Monthly Archives: March 2013

on debating the 2nd amendment in the Senate

On March 14, Senators Ted Cruz (R-TX) and Diane Feinstein (D-CA) clashed over the 2nd Amendment during a committee hearing. (Video here.) If you search the Web for the exchange, you’ll find headlines like this, “Senator [Cruz] Schools 6th Grade Senator Dianne Feinstein … on the US Constitution,” and others like this, “Feinstein Smacks Down Cruz Over Gun Ban.” A majority of the sites that carry clips or transcripts presume that Cruz won; they delight in turning Feinstein’s remark, “I am not a sixth grader,” against her. But several liberal sites portray the exchange as a clear win for the Democrat.

I am on Feinstein’s side on the issue of gun control. And I am open to the possibility that Cruz patronized her, “man-splaining” conservative 2nd Amendment doctrine as if Feinstein was a student. But she is the senior Senator from the nation’s largest state, and I would think she could take his rather scholarly question in stride. Indeed, Cruz put his finger on a central issue, and Feinstein owed him a real answer. The response I would recommend would go something like this ….

Senator Feinstein: Senator, I agree that all of us should begin with the Constitution as our foundational document. We owe the text respect as the charter that has carried us this far. Besides, every large group of people needs an agreement to regulate their interactions, and individuals cannot simply ignore the parts of the agreement that they dislike. Because the right to bear arms is in the Constitution, I will give it deference.

But none of us treats every line of the Constitution with equal respect. It isn’t holy writ. The original text acknowledged slavery. The 21st Amendment had to be enacted to repeal the 18th. There are many aspects of the fundamental design that could be improved, starting with the Electoral College. We are allowed to read certain parts of the document expansively while we treat others as challenges. Americans disagree about which clauses are inspiring and which are problematic, and that debate is an appropriate one.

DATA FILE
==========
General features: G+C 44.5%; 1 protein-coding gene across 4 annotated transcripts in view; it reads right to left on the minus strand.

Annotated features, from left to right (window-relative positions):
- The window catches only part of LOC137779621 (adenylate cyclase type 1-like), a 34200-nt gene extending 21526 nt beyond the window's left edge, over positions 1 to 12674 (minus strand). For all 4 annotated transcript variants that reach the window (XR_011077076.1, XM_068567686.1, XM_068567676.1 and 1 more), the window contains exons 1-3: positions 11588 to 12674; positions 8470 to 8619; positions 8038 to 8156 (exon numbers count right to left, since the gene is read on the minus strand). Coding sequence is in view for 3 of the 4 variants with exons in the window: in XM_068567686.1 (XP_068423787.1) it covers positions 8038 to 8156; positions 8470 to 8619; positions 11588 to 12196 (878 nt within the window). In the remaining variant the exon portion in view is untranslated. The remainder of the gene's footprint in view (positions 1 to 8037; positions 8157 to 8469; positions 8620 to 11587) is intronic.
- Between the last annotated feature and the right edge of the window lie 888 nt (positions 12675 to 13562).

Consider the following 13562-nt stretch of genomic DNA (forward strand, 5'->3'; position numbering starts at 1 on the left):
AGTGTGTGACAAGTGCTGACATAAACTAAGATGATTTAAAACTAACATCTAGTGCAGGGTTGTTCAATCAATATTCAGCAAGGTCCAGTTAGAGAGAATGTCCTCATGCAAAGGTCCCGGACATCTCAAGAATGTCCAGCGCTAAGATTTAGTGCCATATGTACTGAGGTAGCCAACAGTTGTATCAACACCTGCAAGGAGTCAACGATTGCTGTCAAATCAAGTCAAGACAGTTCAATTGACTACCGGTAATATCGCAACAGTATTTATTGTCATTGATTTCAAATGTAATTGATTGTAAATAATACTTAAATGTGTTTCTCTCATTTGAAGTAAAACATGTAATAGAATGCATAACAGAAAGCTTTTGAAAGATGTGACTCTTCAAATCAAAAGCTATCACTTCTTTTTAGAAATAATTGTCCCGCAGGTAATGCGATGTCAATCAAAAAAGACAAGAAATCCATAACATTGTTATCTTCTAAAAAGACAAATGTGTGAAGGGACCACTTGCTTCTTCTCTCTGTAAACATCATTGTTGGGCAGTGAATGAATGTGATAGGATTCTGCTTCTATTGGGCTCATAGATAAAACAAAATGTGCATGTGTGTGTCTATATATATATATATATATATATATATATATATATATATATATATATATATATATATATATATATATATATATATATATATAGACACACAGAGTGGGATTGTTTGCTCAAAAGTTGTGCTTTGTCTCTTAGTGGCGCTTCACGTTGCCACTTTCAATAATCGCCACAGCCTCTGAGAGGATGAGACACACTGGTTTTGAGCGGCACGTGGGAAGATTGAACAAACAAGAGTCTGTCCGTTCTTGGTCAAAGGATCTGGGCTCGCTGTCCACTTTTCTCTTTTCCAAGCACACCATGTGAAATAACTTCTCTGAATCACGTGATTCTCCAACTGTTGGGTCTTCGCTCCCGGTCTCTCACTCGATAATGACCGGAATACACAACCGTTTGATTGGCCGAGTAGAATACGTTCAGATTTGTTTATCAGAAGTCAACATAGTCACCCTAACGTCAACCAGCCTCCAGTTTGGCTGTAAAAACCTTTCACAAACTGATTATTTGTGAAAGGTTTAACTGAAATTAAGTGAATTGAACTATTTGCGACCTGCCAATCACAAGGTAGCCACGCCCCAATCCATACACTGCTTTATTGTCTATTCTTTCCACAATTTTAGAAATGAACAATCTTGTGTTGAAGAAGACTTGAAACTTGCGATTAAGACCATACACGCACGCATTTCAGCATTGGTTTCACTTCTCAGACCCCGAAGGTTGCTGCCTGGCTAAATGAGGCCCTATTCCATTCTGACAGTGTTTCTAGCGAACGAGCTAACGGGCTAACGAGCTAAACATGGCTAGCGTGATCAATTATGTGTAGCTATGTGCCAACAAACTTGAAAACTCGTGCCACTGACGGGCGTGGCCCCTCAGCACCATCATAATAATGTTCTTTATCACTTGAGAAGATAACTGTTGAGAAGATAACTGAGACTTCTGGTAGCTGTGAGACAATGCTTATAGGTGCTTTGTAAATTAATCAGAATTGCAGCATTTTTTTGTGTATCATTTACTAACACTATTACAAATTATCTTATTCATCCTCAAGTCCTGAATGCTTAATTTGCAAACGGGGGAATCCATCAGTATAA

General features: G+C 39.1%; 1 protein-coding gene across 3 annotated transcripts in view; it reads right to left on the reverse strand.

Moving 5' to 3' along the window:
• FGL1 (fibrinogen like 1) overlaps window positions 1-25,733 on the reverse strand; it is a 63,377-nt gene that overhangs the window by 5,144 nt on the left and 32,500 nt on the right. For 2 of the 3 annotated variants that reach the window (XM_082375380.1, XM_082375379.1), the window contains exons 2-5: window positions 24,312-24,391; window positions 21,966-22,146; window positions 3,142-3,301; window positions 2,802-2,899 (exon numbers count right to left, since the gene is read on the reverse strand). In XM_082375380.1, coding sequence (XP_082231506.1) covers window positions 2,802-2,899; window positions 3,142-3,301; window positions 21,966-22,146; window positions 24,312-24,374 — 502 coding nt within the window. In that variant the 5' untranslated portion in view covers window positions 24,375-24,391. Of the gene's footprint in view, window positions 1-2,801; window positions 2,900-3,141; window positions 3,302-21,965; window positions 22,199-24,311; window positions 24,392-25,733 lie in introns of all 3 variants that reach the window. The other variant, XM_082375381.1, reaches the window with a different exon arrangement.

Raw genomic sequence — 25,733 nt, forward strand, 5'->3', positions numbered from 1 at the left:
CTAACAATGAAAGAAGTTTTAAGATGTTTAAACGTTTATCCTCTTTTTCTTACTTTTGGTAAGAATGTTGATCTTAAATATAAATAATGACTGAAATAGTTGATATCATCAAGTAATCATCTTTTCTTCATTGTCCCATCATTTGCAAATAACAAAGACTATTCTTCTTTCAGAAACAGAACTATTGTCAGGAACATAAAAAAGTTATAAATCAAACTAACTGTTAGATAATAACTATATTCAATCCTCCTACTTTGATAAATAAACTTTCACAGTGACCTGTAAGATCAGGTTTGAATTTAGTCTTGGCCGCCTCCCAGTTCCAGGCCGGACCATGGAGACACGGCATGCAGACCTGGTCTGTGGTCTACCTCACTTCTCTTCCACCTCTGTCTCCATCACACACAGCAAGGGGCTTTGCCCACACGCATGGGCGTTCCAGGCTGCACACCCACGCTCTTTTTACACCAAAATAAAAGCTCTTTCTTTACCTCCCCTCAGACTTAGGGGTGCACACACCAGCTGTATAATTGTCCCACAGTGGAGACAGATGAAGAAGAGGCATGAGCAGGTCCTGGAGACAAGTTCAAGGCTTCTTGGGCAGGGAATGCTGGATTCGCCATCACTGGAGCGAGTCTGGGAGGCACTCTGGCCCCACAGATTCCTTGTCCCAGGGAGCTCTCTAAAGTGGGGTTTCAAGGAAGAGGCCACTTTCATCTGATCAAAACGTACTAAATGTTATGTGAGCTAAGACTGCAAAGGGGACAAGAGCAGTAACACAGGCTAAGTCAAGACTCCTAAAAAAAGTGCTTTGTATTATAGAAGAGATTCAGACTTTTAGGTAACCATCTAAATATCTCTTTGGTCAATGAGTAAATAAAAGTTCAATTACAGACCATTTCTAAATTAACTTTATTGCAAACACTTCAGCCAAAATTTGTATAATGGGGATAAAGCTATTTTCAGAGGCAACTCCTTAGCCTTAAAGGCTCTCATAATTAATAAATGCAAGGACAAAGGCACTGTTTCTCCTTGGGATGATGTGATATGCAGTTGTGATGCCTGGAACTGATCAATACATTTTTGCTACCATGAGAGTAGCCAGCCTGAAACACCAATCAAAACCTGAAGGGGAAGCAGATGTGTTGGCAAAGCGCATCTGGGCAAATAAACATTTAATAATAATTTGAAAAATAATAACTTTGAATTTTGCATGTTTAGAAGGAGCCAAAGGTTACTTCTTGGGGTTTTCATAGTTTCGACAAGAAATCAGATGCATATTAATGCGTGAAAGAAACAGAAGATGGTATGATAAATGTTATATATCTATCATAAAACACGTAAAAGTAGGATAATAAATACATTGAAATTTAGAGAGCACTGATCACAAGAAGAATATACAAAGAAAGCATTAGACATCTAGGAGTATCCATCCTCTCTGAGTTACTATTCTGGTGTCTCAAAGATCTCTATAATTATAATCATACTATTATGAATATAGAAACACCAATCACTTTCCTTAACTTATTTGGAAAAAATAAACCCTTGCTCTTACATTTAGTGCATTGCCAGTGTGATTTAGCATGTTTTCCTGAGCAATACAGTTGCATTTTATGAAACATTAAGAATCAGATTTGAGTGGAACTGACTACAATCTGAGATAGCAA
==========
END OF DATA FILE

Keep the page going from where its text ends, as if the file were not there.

I read the First Amendment expansively–more so than the Framers envisioned. I think it protects pornography, blasphemy, and knowingly false statements against public officials like you and me. I maintain that it absolutely forbids prior censorship and organized sectarian prayers in public schools. I think it gives freedom of the press to anyone who starts a blog (even though she doesn’t own a “press”). This is because I bring to the Constitution an elaborate theory of free speech that had already begun at the time of the Framers–Jefferson was an important source–but that has developed since then thanks to John Stewart Mill, Alexis de Tocqueville, and many others.

I will yield to you on the Framers’ intent when it comes to the Second Amendment, although I never thought they wanted individuals to own any weapons they chose. In any case, I dissent from an expansive theory that holds that private gun ownership defends us against tyranny or reduces crime. We can debate such theories, and I am obliged to consider all evidence. But I find it completely implausible that private gun ownership will deter the federal government from violating individual rights in the ways that our  government is prone to do.

Since the Second Amendment does not belong within a full political theory that I find plausible, I defer to it simply because it is actually in the Constitution, because a majority of Americans clearly prefer to keep it there, and because the Supreme Court has chosen to read it much as you want them to. I respect all that. But I am perfectly comfortable advocating legislation on the basis of an expansive definition of free speech and a narrow reading of the right to bear arms. This is not a contradiction; it is a political position that I proudly take within our constitutional order. The difference between you and me is not that one of us cares about the Constitution and the other flaunts it. We simply disagree about how to read and apply it, just as our predecessors have done for 226 years and our grandchildren will do after we are gone. Let us exemplify for them how responsible Americans disagree.

games, digital badges, and alternative assessments in civics